The "core judicial inquiry" in cases of alleged excessive force by a prison official is "whether force was applied in a good-faith effort to maintain or restore discipline, or maliciously and sadistically to cause harm." Hudson v. McMillian, 503 U.S. 1, 7 (1992); Reeb v. Irvin, 2000 WL 914136 (W.D.N.Y. 2000). If the latter, "contemporary standards of decency always are violated" irrespective of whether significant injury is present. "Otherwise, the Eighth Amendment would permit any physical punishment, no matter how diabolic or inhuman, inflicting less than some arbitrary quantity of injury." Hudson, at 9; see also Corselli v. Coughlin, 842 F.2d 23, 26 (2d Cir.1988) (if force used was "unreasonable or excessive," it matters not that injuries were not "permanent or severe"). At the same time, "not every malevolent touch by a prison guard gives rise to a federal cause of action." Hudson, at 9.
In the case at hand, the defendants assert that no force was used on Winbush on October 17, 2002; asserting, in effect that he fabricated the incident. Thus, the instant motion is based upon the argument that there is no evidence, other than the plaintiff's self-serving conclusory allegations, that force was used against Winbush. (Docket No. 37 at page 3). In support of this argument, the defendants cite several cases in which Eighth Amendment claims were dismissed at the summary judgment stage because they were based solely upon the uncorroborated allegations of the plaintiff and refuted by sworn affidavits from the defendants. (Docket No. 37 at pages 5-8). The defendants also point to the fact that the medical records do not reflect injuries consistent with the plaintiff's allegations of assault. In this regard, the defendants cite the Affidavit of Robert Brandt, R.N. and attached medical records which reflect that the plaintiff was seen by medical personnel on each day between October 16, 2002 and October 29, 2002. The medical record for these dates state that although the plaintiff complained of an "assault" on October 17, 2002, Winbush appeared in good health with "no obvious bruises, scratches, lacerations. Moving well; good [range of motion]." (Docket No. 40, Exhibit A).*fn1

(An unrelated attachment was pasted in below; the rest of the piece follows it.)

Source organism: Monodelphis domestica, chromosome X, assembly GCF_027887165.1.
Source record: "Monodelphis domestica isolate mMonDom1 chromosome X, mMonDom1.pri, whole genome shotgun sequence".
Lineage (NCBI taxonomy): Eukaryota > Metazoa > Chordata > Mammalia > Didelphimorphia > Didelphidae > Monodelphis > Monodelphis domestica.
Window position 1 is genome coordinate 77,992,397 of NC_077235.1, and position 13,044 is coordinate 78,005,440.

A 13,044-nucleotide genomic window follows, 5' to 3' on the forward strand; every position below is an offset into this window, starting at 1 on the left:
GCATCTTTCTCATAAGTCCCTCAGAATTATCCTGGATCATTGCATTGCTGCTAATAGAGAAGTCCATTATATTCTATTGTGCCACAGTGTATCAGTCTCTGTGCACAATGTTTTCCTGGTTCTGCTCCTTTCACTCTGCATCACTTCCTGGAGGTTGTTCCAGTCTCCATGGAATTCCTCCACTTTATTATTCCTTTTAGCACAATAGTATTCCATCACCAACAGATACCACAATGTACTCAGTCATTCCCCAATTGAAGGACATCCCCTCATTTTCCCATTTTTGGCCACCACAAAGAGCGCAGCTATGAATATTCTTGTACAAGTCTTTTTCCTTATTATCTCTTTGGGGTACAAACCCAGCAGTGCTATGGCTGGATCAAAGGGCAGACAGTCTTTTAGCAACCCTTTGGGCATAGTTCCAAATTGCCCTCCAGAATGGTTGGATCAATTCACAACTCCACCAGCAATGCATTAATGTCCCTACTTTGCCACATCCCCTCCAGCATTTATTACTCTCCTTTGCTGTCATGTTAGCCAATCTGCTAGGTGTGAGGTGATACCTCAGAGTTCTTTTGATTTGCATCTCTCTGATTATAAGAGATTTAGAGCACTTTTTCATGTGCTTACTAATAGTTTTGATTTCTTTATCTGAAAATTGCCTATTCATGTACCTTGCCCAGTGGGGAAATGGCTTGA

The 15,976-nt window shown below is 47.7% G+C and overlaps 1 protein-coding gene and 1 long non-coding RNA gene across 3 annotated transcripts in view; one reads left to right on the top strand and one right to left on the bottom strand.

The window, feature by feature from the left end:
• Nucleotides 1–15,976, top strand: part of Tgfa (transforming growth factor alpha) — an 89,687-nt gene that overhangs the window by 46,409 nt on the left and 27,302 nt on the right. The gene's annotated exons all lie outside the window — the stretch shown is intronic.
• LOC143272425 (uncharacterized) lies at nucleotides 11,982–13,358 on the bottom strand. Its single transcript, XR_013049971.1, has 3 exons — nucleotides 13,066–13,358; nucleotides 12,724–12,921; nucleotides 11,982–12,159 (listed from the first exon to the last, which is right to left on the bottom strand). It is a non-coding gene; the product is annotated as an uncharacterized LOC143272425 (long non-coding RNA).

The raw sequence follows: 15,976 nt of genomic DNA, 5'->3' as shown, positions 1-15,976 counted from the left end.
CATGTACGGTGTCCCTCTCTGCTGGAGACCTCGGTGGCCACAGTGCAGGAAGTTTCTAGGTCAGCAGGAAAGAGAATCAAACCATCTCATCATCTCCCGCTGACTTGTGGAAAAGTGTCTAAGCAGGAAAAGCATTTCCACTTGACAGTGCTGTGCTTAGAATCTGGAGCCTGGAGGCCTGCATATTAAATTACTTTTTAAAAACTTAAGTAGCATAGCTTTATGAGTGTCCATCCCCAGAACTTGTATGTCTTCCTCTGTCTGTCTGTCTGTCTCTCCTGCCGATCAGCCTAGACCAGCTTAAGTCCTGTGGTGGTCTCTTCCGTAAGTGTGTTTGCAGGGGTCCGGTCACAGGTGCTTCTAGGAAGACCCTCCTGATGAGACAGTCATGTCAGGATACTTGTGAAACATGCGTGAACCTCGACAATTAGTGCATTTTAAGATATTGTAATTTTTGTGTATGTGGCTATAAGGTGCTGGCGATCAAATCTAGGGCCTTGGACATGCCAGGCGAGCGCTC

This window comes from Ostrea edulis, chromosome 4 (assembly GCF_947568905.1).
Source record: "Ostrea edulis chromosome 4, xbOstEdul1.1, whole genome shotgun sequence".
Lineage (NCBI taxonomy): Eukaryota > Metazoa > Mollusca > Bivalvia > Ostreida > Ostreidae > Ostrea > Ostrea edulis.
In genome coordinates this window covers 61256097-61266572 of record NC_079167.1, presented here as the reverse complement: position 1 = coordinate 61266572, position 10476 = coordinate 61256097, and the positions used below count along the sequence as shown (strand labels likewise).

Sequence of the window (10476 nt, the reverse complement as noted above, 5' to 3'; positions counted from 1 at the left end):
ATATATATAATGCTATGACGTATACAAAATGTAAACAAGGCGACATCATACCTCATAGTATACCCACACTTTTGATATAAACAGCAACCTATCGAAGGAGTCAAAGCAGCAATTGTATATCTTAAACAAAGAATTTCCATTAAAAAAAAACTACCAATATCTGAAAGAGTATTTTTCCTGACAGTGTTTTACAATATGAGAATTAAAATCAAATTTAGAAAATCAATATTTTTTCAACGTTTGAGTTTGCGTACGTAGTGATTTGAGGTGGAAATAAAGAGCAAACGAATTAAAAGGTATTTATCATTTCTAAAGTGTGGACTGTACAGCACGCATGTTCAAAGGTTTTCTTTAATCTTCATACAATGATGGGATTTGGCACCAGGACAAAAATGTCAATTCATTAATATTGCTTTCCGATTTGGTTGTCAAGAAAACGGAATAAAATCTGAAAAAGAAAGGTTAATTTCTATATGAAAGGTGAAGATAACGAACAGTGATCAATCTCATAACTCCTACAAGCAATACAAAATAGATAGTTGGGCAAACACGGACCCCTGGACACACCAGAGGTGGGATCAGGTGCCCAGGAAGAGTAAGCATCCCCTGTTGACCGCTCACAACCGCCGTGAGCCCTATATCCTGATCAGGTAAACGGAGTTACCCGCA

In opposition to the instant motions, however, the plaintiff has presented an affidavit by inmate Johnathan Wynn. (Docket No. 43). Wynn states that on October 17, 2002, he "observed C.O. McKernan slam inmate Winbush B1-2 cell head into the wall and said 'don't never tell me I put your fucking cuffs on tight.' " Wynn testified that he asked: "why you assaulting that inmate;" to which Aiken responded "shut up nigger." According to Wynn, he then asked Shumaker why he was just standing there while his officers assaulted Winbush; to which Sumaker allegedly responded: "I don't see nothing." Wynn claims that later on October 17, 2002, he ...